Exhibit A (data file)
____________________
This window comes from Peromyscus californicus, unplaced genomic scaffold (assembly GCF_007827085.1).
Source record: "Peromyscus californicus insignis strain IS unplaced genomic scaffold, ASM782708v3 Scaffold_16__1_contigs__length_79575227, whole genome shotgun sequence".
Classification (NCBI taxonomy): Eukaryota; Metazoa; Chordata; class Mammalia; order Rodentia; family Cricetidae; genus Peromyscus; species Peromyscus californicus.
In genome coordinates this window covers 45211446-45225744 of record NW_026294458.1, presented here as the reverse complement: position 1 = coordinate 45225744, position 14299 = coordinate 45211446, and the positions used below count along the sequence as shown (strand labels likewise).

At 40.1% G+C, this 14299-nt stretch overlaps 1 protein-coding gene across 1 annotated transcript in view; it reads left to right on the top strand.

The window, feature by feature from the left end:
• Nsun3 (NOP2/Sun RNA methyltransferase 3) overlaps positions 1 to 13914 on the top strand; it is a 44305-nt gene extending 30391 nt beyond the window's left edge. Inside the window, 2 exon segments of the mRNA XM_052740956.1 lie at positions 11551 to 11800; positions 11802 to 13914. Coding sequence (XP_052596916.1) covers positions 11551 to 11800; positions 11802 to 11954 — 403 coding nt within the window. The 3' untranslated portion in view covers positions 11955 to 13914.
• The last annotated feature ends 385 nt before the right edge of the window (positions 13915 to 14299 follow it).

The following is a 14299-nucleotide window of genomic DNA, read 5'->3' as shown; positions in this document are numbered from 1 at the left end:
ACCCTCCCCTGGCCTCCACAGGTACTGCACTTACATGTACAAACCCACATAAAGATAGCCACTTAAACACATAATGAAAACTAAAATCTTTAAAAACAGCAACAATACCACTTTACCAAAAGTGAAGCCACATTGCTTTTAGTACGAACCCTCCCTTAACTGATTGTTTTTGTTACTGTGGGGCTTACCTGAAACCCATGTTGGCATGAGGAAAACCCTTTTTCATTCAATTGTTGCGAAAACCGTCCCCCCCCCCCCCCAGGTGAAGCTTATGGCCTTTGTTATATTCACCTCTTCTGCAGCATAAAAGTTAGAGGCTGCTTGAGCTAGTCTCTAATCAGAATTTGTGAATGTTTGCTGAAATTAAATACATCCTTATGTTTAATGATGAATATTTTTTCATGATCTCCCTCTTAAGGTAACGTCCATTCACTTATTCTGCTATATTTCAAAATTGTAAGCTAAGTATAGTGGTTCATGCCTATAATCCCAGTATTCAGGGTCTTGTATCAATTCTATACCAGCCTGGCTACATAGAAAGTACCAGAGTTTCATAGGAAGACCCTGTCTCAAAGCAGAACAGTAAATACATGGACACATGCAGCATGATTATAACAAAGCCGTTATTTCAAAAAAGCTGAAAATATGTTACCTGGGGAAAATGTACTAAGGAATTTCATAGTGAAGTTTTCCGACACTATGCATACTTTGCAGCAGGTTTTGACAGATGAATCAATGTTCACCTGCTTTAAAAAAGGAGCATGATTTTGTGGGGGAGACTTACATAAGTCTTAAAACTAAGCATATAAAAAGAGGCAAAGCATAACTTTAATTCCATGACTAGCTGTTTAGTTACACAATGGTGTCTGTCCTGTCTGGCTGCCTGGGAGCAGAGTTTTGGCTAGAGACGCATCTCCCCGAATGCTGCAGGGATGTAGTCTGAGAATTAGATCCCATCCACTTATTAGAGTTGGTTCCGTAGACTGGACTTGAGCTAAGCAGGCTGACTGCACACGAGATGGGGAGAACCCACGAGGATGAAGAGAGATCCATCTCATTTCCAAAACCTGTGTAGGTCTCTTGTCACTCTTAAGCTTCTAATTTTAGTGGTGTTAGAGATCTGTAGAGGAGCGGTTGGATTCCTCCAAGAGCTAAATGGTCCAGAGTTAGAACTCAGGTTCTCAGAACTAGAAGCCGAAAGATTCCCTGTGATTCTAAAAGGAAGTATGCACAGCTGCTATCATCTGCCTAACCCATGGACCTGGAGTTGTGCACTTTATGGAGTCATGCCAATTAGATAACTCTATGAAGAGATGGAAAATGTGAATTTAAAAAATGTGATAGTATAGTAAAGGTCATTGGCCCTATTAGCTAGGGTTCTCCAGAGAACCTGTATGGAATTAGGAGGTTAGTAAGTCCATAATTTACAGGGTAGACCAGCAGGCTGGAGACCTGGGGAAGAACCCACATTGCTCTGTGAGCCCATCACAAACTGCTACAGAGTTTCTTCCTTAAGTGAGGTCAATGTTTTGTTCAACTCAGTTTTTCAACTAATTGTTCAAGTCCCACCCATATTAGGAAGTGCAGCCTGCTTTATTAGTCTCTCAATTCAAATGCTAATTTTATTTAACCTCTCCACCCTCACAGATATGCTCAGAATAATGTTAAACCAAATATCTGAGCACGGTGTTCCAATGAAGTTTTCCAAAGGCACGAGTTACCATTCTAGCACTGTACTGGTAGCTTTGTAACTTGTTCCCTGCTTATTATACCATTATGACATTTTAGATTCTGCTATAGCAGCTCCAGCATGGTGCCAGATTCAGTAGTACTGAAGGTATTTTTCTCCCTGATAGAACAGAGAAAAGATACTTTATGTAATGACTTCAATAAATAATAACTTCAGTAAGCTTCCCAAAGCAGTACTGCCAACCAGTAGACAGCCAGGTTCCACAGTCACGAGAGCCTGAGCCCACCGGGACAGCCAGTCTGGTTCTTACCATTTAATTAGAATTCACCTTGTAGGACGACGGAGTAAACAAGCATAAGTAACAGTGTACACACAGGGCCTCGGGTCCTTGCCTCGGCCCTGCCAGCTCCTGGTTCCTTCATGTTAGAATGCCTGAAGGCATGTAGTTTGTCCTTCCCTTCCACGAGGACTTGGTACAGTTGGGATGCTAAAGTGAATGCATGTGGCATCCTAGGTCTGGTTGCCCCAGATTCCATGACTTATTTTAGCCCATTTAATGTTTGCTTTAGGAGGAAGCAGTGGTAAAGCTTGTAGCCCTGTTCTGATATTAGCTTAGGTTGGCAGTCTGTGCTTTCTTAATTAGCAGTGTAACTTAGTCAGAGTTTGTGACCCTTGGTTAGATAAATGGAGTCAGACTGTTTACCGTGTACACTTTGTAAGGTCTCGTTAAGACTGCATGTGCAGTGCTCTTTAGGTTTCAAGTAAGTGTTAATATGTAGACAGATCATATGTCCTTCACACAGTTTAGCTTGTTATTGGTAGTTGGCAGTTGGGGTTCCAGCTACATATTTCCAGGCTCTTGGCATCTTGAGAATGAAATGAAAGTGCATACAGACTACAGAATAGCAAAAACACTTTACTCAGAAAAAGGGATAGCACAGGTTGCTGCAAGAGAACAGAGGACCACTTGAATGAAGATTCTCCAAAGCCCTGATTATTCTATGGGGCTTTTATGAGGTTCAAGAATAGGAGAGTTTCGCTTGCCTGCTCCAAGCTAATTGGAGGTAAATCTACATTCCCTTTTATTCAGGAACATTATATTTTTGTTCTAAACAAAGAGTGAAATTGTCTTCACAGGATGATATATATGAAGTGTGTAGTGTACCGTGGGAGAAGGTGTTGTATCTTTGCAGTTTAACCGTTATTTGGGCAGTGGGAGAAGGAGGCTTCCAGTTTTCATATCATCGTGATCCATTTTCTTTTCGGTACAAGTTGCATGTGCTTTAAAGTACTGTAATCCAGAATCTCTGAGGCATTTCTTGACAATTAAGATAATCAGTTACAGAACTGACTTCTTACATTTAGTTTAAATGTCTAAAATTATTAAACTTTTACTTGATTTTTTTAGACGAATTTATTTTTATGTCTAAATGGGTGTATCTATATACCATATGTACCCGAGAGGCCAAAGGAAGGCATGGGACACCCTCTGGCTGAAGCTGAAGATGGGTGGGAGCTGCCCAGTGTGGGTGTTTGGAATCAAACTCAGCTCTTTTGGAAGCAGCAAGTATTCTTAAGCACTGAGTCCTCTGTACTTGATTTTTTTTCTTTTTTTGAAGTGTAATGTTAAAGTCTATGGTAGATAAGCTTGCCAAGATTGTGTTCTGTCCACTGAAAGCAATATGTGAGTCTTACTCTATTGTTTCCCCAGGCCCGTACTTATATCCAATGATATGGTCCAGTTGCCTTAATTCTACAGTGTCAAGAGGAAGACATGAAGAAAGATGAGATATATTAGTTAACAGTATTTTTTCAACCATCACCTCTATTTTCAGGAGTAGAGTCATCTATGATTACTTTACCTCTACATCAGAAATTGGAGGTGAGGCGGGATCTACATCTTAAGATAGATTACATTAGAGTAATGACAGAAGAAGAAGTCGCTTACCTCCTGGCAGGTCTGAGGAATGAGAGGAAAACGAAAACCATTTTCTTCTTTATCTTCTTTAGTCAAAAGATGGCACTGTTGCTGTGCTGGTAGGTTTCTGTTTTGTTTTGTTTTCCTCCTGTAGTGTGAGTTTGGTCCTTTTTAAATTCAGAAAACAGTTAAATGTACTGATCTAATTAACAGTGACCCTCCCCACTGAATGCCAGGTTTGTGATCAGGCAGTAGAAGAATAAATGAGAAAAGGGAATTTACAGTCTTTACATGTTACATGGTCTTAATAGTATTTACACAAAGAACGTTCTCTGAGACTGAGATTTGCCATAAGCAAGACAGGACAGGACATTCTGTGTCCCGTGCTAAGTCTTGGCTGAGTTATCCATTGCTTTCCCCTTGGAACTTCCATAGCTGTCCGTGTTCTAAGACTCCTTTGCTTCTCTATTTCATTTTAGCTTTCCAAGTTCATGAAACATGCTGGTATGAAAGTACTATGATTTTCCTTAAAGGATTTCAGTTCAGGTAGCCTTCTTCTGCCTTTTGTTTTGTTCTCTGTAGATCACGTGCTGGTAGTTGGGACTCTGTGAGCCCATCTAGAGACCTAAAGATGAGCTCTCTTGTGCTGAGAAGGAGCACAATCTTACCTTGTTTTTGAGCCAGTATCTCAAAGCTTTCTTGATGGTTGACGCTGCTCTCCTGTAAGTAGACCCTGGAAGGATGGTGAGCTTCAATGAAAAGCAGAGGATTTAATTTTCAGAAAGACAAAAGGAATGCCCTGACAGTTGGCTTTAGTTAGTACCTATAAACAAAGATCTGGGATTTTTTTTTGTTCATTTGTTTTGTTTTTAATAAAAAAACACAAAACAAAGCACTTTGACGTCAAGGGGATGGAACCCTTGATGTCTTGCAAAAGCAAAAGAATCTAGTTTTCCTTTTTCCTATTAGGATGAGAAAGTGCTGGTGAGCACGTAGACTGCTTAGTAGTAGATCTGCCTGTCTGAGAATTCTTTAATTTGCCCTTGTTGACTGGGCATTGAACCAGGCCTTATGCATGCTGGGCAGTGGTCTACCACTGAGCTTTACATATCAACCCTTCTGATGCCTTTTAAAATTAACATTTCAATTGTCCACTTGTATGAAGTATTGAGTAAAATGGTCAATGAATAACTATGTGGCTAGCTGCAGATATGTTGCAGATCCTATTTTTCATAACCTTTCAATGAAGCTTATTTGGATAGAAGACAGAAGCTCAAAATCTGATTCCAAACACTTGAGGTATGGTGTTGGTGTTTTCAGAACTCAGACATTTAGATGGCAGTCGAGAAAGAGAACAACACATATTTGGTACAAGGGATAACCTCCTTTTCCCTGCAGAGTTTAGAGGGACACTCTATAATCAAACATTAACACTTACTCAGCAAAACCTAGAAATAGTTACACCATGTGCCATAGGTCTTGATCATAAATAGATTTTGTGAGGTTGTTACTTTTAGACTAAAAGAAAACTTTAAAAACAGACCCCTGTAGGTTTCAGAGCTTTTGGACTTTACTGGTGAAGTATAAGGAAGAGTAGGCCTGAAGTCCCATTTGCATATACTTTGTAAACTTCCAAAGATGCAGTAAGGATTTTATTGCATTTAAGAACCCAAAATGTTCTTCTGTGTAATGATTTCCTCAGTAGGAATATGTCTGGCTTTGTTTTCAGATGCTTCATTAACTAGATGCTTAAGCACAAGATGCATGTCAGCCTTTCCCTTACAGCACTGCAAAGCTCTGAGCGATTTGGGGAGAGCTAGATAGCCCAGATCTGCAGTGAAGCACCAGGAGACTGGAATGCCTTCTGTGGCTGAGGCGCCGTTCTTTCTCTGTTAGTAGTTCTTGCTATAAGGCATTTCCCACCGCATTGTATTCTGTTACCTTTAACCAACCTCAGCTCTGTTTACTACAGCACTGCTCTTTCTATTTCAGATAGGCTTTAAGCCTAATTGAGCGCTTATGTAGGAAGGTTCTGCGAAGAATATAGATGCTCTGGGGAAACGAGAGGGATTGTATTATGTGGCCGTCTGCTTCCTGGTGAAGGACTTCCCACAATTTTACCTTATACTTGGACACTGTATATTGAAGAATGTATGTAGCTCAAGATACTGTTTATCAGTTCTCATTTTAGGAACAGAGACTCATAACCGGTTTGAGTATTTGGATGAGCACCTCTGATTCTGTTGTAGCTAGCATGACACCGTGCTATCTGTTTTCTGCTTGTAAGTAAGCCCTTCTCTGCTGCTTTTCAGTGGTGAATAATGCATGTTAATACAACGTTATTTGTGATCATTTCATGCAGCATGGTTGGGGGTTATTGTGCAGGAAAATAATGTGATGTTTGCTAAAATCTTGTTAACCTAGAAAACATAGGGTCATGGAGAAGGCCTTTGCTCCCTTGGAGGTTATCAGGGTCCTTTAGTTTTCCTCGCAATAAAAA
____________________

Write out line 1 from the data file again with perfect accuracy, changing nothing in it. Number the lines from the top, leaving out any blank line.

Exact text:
This window comes from Peromyscus californicus, unplaced genomic scaffold (assembly GCF_007827085.1).